Starting this weekend, in honor of The Masters, we’re “Fighting the Pieties that Be” here at halphillips.net by celebrating golf’s non-traditional, even subversive appeal. Friday we featured the internally illuminated, colorfully sequined mannequins I recently came across in a Vietnamese pro shop. Today’s topic: Disc Golf.
Nothing rolls the eyes of traditional golfers than a discussion of disc golf. Well, I’m here to tell you that not only does disc golf totally rock, but I played more disc rounds in 2010 than actual golf rounds.
Why? Well, there are lots of reasons: First and foremost, between the ears the two versions are uncannily similar. Let me give you an example: Driving. We all know that over-swinging is a recipe for disaster, especially when wielding the big stick. The dynamic is identical with the disc, including the urge to vacantly muscle a drive out there in order to 1) satisfy some animal urge; and 2) gain 5-10 extra yards that won’t, in the end, truly enable you to play the hole in fewer strokes. Managing this dynamic is a dead-on crossover shared by these two incarnations of the game.
Here’s another: When you’re standing over a 4-foot putt, the traditional golfer must weigh the merits of charging said putt, taking the break out, and, should he miss, living with the consequences of another 4-footer coming back — or lagging it, increasing the break one must play, but pretty much guaranteeing one won’t three-jack. The same thought process and consequences are extant with a putting disc in your hands. Exactly.
I could go on and on. There are differences. The most striking is disc golf clever rendering of the body and club as one. But it’s the same game.
I plan to blog more on this topic because there are so many aspects to disc golf’s striking appeal — aspects that tend to address directly many misgivings we have concerning actual golf: A disc round takes no more than 90 minutes to play, for example; there is no dress code; there is absolutely no barrier to entry — anyone can become competent in a few weeks; rounds are $5-10; the courses themselves are really cool, all of them distinct 3:1 miniatures of actual golf courses — with the added dimension that forested areas, if thinned a smidge, produce a corridor of play unlike anything in the actual golf world.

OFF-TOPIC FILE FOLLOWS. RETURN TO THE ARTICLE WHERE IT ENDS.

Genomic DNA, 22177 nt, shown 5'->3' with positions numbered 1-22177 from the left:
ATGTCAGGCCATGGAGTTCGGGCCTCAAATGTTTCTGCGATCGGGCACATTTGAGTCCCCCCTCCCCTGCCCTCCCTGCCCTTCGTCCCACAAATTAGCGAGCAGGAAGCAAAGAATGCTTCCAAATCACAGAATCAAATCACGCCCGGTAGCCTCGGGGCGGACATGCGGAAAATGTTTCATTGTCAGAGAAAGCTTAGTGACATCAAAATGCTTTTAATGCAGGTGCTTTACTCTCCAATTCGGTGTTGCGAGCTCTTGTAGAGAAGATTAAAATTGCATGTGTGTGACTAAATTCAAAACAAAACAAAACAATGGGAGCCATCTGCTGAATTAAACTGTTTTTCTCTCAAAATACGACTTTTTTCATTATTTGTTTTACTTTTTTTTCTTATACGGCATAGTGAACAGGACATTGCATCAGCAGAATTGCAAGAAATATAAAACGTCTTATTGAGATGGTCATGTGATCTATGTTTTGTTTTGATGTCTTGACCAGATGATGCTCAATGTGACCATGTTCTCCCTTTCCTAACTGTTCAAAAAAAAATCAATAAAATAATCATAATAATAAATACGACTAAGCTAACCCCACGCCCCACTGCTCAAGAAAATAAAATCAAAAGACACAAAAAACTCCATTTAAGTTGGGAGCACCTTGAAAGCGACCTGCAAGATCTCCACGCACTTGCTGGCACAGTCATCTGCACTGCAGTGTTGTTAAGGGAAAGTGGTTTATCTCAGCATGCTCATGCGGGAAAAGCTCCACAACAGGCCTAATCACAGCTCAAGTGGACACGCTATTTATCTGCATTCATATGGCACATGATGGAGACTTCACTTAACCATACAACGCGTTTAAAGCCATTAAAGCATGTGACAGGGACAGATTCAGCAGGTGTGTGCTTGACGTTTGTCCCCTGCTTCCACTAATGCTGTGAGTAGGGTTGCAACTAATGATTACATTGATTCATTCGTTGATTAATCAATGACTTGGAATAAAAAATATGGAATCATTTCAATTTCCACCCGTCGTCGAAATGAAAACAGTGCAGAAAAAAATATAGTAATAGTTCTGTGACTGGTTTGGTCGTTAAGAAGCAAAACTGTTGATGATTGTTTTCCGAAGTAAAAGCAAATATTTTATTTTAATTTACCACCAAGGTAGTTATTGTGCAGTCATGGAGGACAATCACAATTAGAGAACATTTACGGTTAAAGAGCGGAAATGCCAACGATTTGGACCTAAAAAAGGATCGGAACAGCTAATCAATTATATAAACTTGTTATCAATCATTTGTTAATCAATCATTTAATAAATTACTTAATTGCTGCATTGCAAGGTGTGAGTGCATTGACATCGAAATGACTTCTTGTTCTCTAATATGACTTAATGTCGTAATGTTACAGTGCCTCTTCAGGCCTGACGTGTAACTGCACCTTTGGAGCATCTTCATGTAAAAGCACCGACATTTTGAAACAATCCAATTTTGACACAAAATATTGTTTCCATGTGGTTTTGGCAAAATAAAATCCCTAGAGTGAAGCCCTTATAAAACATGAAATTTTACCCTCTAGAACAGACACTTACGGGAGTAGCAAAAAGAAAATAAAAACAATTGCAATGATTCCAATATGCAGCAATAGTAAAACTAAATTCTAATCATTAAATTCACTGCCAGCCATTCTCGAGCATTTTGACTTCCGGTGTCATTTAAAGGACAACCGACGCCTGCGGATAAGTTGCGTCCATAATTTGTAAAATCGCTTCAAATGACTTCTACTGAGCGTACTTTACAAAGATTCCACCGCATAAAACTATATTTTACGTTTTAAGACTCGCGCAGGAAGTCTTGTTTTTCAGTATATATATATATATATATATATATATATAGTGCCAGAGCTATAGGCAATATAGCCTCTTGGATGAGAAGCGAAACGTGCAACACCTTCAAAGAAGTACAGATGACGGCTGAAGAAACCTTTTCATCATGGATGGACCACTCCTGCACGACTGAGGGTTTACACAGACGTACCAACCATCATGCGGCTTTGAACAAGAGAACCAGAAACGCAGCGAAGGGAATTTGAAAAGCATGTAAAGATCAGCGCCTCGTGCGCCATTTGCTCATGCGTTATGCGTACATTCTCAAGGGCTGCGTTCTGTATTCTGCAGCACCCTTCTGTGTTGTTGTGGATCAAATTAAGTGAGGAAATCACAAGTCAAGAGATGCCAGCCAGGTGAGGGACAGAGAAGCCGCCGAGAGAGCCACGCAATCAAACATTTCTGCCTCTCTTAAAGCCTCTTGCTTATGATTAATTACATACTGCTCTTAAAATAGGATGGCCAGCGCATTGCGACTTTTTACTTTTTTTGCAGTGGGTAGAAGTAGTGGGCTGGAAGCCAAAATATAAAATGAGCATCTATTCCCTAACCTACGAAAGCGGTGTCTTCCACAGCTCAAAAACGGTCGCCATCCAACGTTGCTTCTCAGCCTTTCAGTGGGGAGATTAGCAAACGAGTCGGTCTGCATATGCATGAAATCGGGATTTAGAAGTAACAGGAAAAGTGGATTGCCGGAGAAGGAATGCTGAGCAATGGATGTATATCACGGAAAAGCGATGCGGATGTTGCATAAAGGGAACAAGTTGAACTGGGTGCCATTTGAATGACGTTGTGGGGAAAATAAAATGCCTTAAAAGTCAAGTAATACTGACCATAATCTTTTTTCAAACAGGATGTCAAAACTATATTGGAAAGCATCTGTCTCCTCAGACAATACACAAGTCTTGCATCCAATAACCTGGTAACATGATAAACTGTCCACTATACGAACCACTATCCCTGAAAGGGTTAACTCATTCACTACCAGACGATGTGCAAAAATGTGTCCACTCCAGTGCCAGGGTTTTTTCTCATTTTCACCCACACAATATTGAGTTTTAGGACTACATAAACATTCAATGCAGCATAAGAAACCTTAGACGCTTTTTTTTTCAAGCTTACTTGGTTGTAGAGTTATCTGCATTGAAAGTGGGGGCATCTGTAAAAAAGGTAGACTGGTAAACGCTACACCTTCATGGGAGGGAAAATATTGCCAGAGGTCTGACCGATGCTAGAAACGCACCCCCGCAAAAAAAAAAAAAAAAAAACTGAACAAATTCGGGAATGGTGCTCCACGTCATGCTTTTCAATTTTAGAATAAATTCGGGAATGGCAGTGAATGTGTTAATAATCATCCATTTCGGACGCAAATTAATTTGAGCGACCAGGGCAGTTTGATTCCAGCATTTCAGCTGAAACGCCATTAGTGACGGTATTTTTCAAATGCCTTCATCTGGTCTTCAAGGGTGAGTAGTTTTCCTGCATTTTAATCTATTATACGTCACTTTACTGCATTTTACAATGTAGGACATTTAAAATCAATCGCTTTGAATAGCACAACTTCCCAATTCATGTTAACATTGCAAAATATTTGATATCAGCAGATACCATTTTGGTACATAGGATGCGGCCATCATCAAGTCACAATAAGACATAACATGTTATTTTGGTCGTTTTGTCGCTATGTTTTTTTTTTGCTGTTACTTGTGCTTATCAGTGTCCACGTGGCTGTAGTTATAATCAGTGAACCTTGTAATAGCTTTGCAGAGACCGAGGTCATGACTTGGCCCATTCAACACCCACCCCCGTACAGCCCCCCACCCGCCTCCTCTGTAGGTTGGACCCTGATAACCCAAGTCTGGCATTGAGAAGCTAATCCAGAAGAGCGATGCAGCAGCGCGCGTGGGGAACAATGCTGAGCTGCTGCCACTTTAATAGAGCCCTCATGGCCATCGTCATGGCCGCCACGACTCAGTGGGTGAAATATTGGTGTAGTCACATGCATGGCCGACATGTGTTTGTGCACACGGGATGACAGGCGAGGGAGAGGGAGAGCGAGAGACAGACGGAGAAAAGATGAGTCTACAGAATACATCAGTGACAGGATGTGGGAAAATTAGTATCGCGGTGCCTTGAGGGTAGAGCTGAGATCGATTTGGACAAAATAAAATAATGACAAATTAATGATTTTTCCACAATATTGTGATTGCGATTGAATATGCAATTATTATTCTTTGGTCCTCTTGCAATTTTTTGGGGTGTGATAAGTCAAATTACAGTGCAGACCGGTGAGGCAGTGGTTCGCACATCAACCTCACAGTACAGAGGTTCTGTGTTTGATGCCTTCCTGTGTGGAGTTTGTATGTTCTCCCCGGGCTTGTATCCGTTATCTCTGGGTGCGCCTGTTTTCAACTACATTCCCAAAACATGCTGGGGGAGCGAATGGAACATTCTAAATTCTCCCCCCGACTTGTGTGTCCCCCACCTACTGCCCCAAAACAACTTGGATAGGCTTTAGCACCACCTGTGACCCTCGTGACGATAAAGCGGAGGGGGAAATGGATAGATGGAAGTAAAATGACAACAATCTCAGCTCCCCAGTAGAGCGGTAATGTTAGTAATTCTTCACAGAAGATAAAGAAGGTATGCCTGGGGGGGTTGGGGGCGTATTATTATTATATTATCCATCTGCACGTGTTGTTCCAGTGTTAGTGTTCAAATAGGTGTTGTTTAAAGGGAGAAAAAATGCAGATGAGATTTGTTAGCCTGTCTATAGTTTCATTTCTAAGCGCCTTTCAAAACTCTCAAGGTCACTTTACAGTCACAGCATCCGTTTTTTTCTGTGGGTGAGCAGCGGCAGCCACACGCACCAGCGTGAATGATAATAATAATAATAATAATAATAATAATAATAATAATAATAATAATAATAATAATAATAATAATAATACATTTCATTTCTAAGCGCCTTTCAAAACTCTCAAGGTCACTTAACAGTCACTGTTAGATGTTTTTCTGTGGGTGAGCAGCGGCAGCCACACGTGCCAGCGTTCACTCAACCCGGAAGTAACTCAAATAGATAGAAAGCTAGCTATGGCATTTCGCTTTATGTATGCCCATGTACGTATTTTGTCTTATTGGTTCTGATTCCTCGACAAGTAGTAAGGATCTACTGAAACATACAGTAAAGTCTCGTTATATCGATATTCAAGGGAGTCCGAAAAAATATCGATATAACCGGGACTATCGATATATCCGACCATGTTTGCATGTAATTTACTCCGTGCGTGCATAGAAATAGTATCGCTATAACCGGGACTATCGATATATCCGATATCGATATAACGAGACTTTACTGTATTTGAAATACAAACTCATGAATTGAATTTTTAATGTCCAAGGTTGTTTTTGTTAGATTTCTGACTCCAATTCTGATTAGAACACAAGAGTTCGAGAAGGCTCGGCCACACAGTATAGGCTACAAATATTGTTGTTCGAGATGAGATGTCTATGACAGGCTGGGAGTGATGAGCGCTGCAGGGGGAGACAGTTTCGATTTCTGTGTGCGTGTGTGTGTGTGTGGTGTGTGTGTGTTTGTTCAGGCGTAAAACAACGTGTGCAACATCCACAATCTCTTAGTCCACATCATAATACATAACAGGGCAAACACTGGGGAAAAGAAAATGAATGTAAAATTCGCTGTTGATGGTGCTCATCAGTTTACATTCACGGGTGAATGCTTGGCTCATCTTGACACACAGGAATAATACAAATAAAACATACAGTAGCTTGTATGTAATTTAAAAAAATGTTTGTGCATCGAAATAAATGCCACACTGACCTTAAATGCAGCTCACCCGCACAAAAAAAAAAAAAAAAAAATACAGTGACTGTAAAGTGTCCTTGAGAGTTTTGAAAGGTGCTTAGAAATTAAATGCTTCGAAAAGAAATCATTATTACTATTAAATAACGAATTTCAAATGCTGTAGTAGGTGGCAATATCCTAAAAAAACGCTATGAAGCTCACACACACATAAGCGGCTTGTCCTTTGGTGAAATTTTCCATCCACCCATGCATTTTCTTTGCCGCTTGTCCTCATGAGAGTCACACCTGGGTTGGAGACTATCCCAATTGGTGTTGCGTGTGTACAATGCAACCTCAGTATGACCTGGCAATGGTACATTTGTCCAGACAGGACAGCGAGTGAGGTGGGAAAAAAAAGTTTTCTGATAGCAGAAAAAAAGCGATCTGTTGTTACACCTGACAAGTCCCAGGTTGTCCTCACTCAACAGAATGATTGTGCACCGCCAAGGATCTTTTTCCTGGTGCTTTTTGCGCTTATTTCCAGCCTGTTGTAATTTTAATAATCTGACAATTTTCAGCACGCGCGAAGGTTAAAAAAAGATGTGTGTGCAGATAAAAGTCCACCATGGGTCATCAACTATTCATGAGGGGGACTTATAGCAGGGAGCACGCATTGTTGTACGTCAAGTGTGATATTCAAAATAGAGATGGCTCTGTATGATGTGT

I’ll leave you, for now, with a word on the game’s aural sensations. There are no “cups” in disc golf. One holes out by landing the disc in a basket. I’ve included a picture here, to give you an idea of what I mean. But imagine a circular metal basket that sits halfway up a 5foot metal pole. Atop the poll sits a metal disc the same diameter as the basket. Draping down from the top disk are chains that deaden the oncoming disc, dropping it into the basket.
Holing out in actual golf only makes a sound on TV, whereas holing out with a disc produces a distinctive sound: faintly metallic, a bit plinky, but definitely audible from a couple hundred yards away and pleasing in a communal sense. It’s sorta like the sound a kid makes as he mounts a chain link fence, with the idea of clambering over. Not exactly the roar of a crowd filtered through Georgia pines; indeed, that’s something that most of us will never hear, on any golf course. But to the ears of disc golfer, it’s music.